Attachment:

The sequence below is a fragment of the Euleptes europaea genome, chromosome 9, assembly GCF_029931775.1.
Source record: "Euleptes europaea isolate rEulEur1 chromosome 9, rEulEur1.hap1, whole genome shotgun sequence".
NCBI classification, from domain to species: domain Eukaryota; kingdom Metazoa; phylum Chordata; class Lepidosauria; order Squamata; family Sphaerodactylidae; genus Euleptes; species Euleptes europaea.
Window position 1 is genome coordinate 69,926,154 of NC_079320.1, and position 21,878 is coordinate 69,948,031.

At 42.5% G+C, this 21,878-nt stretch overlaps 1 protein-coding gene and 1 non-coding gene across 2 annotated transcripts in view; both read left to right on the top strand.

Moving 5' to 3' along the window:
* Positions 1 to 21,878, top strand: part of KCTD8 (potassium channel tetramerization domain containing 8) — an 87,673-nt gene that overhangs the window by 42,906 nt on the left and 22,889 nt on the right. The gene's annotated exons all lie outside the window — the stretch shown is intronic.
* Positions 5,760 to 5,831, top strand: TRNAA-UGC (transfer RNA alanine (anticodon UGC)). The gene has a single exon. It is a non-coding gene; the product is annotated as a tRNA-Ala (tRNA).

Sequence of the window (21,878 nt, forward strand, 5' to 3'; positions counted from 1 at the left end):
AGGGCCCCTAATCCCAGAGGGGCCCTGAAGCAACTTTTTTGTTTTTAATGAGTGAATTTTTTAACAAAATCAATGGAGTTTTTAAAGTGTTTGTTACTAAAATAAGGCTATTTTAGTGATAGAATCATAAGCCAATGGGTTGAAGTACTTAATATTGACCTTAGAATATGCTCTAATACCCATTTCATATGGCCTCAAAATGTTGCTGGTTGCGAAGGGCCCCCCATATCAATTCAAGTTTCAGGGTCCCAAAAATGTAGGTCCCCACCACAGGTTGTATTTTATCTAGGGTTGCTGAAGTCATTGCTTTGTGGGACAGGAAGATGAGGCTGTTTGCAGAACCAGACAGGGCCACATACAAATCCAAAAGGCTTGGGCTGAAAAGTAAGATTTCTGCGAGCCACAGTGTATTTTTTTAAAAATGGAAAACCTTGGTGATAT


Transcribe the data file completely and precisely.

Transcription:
The sequence below is a fragment of the Euleptes europaea genome, chromosome 9, assembly GCF_029931775.1.
Source record: "Euleptes europaea isolate rEulEur1 chromosome 9, rEulEur1.hap1, whole genome shotgun sequence".
NCBI classification, from domain to species: domain Eukaryota; kingdom Metazoa; phylum Chordata; class Lepidosauria; order Squamata; family Sphaerodactylidae; genus Euleptes; species Euleptes europaea.
Window position 1 is genome coordinate 69,926,154 of NC_079320.1, and position 21,878 is coordinate 69,948,031.

At 42.5% G+C, this 21,878-nt stretch overlaps 1 protein-coding gene and 1 non-coding gene across 2 annotated transcripts in view; both read left to right on the top strand.

Moving 5' to 3' along the window:
* Positions 1 to 21,878, top strand: part of KCTD8 (potassium channel tetramerization domain containing 8) — an 87,673-nt gene that overhangs the window by 42,906 nt on the left and 22,889 nt on the right. The gene's annotated exons all lie outside the window — the stretch shown is intronic.
* Positions 5,760 to 5,831, top strand: TRNAA-UGC (transfer RNA alanine (anticodon UGC)). The gene has a single exon. It is a non-coding gene; the product is annotated as a tRNA-Ala (tRNA).

Sequence of the window (21,878 nt, forward strand, 5' to 3'; positions counted from 1 at the left end):
AGGGCCCCTAATCCCAGAGGGGCCCTGAAGCAACTTTTTTGTTTTTAATGAGTGAATTTTTTAACAAAATCAATGGAGTTTTTAAAGTGTTTGTTACTAAAATAAGGCTATTTTAGTGATAGAATCATAAGCCAATGGGTTGAAGTACTTAATATTGACCTTAGAATATGCTCTAATACCCATTTCATATGGCCTCAAAATGTTGCTGGTTGCGAAGGGCCCCCCATATCAATTCAAGTTTCAGGGTCCCAAAAATGTAGGTCCCCACCACAGGTTGTATTTTATCTAGGGTTGCTGAAGTCATTGCTTTGTGGGACAGGAAGATGAGGCTGTTTGCAGAACCAGACAGGGCCACATACAAATCCAAAAGGCTTGGGCTGAAAAGTAAGATTTCTGCGAGCCACAGTGTATTTTTTTAAAAATGGAAAACCTTGGTGATAT